"The names of the patients whose lives we save can never be known. Our contribution will be what did not happen to them. And, though they are unknown, we will know that mothers and fathers are at graduations and weddings they would have missed, and that grandchildren will know grandparents they might never have known, and holidays will be taken, and work completed, and books read, and symphonies heard, and gardens tended that, without our work, would never have been."
Donald M. Berwick, MD, MPP
Former President and CEO
Institute for Healthcare Improvement
What was the 5 Million Lives Campaign?
The aim of the 5 Million Lives Campaign was to support the improvement of medical care in the US, significantly reducing levels of morbidity (illness or medical harm such as adverse drug events or surgical complications) and mortality. IHI quantified this aim and set a numeric goal: we asked hospitals participating in the Campaign to prevent 5 million incidents of medical harm over a period of two years (December 12, 2006 through December 9, 2008).
IHI and its partners in the Campaign encouraged hospitals and other health care providers to take the following steps to reduce harm and deaths:
- Prevent Pressure Ulcers by reliably using science-based guidelines for prevention of this serious and common complication
- Reduce Methicillin-Resistant Staphylococcus aureus (MRSA) infection through basic changes in infection control processes throughout the hospital
- Prevent Harm from High-Alert Medications starting with a focus on anticoagulants, sedatives, narcotics, and insulin
- Reduce Surgical Complications by reliably implementing the changes in care recommended by the Surgical Care Improvement Project (SCIP)
- Deliver Reliable, Evidence-Based Care for Congestive Heart Failure to reduce readmission
- Get Boards on Board by defining and spreading new and leveraged processes for hospitals Boards of Directors, so that they can become far more effective in accelerating the improvement of care
The Campaign also continued to offer support to hospitals as they introduced and sustained their work on interventions from the 100,000 Lives Campaign:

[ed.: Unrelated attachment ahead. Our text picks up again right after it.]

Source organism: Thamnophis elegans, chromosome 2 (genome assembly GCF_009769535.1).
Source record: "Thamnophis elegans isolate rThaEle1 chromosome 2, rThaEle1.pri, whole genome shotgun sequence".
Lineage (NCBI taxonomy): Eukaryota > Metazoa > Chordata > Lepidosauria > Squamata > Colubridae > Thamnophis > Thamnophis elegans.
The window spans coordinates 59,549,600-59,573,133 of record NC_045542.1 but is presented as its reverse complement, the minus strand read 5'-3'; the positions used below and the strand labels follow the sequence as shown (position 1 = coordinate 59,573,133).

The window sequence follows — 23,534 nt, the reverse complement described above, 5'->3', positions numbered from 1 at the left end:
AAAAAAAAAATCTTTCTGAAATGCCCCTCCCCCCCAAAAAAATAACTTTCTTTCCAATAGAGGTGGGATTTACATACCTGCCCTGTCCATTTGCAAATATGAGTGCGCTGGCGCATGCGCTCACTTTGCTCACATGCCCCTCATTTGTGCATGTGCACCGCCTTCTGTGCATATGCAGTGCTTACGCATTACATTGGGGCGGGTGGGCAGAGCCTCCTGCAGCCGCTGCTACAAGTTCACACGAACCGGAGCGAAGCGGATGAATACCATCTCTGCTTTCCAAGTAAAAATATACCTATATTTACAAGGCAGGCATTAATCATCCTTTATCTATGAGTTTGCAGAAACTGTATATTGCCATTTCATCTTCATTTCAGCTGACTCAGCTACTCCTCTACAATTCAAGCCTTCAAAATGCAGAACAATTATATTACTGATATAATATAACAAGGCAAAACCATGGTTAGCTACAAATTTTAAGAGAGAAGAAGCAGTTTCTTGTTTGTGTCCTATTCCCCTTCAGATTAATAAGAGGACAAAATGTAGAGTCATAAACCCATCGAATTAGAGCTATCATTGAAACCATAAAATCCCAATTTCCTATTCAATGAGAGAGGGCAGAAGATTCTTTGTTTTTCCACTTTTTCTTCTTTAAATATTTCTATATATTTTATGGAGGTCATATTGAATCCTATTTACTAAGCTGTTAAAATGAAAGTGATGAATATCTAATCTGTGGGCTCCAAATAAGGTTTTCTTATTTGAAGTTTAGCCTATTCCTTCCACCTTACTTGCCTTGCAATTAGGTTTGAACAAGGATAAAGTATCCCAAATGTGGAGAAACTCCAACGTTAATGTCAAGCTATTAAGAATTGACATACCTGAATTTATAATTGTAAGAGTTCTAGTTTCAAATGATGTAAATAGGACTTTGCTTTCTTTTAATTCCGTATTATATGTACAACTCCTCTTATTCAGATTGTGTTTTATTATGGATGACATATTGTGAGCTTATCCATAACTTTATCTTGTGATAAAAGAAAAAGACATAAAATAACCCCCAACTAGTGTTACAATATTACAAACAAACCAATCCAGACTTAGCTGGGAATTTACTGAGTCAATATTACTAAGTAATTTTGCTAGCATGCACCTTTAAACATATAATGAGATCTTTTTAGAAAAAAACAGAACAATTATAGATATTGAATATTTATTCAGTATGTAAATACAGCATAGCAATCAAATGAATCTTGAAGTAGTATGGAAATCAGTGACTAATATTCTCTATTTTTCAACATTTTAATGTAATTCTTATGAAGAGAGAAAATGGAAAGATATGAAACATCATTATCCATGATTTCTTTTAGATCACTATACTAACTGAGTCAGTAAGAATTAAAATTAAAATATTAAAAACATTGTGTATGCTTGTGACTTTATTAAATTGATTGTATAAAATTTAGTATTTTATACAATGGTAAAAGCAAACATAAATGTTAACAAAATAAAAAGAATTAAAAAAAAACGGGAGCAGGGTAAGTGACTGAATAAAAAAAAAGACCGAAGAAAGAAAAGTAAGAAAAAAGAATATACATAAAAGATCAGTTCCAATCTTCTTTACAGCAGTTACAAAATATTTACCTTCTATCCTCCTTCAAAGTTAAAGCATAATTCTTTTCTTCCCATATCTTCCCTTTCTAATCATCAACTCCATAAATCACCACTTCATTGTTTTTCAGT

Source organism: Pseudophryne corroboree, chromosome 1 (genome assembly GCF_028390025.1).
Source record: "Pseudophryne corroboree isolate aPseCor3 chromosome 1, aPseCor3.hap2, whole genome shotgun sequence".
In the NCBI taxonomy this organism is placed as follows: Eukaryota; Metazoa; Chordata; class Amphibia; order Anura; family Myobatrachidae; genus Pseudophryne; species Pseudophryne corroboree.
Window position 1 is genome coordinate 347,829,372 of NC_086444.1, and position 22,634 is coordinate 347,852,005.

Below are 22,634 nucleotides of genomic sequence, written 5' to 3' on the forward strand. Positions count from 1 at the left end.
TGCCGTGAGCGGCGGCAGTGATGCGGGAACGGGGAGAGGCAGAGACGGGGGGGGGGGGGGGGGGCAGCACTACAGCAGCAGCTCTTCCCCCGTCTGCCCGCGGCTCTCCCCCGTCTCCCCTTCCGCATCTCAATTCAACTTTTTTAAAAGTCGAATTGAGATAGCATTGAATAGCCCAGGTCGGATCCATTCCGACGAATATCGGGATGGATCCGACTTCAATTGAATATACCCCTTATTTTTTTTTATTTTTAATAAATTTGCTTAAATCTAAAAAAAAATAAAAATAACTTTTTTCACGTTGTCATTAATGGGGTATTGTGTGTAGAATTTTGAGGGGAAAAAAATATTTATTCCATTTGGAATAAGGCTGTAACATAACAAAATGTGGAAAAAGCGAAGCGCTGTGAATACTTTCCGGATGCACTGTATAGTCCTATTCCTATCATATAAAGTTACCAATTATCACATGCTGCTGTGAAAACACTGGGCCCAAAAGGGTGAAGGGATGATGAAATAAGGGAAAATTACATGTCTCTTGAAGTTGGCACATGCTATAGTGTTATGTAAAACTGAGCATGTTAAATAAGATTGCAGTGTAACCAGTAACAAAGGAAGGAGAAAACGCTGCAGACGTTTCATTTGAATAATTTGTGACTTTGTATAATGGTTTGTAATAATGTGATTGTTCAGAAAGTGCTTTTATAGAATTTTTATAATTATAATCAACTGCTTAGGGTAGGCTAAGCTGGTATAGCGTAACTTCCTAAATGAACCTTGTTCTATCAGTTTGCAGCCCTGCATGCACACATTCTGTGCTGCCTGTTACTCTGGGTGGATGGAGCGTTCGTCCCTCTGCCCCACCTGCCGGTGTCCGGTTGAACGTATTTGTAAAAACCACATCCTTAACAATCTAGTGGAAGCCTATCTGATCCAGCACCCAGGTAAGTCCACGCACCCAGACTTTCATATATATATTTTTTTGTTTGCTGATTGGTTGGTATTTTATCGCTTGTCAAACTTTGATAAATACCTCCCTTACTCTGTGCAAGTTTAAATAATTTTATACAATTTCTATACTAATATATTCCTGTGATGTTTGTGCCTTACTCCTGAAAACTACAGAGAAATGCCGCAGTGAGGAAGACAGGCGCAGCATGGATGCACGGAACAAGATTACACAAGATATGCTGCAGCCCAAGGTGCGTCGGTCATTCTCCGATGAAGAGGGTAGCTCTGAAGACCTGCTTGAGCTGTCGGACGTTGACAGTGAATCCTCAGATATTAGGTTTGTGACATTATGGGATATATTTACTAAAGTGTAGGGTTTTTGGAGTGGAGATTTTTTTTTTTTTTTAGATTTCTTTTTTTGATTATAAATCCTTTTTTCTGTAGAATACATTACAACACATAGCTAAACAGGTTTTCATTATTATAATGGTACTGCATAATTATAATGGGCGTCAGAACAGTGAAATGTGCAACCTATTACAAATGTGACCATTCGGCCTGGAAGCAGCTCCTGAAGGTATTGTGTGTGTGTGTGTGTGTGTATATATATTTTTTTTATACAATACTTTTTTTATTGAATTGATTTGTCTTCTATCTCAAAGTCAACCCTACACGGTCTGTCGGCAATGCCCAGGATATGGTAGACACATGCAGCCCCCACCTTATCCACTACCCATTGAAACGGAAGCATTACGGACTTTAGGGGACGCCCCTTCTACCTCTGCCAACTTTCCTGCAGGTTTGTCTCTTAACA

- Deploy Rapid Response Teams at the first sign of patient decline
- Deliver Reliable, Evidence-Based Care for Acute Myocardial Infarction to prevent deaths from heart attack
- Prevent Adverse Drug Events (ADEs) by implementing medication reconciliation
- Prevent Central Line Infections by implementing a series of interdependent, scientifically grounded steps called the "Central Line Bundle"
- Prevent Surgical Site Infections by reliably delivering the correct perioperative antibiotics at the proper time
- Prevent Ventilator-Associated Pneumonia by implementing a series of interdependent, scientifically grounded steps including the "Ventilator Bundle"
What was measured in the 5 Million Lives Campaign?
At the Campaign level, we measured two things:
- The number of acute care inpatient deaths that we would expect to occur in the Campaign period (2007 and 2008) given 2006 levels of care, but did not, because of improvements in care (“Lives Saved”)
- The number of incidents of medical harm that we would expect to occur in the Campaign period (2007 and 2008) given 2006 levels of care, but did not, because of improvements in care (“Harm Avoided”)
We collected “lives saved” data through direct submission of acute care inpatient mortality data from participating hospitals. We collected data on “harm avoided” by conducting retrospective chart review in a representative sample of participating facilities.
What were the data submission requirements for the Campaign?
The data submission requirements for the 5 Million Lives Campaign were essentially the same as those for the 100,000 Lives Campaign. There were two components of required data submission:
- Acute Care Inpatient Mortality data (deaths and discharges)
- Submission and periodic update of a “Hospital Profile,” a questionnaire that describes basic administrative and demographic characteristics of your hospital
of organizations fully committed to the 5 Million Lives Campaign by submitting full profile information and mortality data at least through the period of January 2006 through August 2008.
Hospitals are encouraged to continue making the improvements promoted during the 5 Million Lives Campaign and 100,000 Lives Campaign
and are welcome to continue using the Campaign Extranet
, but no longer need to submit their data to IHI.
What were some of the key events during the 5 Million Lives Campaign?
During the 5 Million Lives Campaign, a number of events were held to help support and celebrate the efforts of Campaign participants, including:
- National Action Day: On June 20, 2007, over 35,000 participants joined a virtual meeting for Campaign participants to focus their attention on getting results faster and more reliably.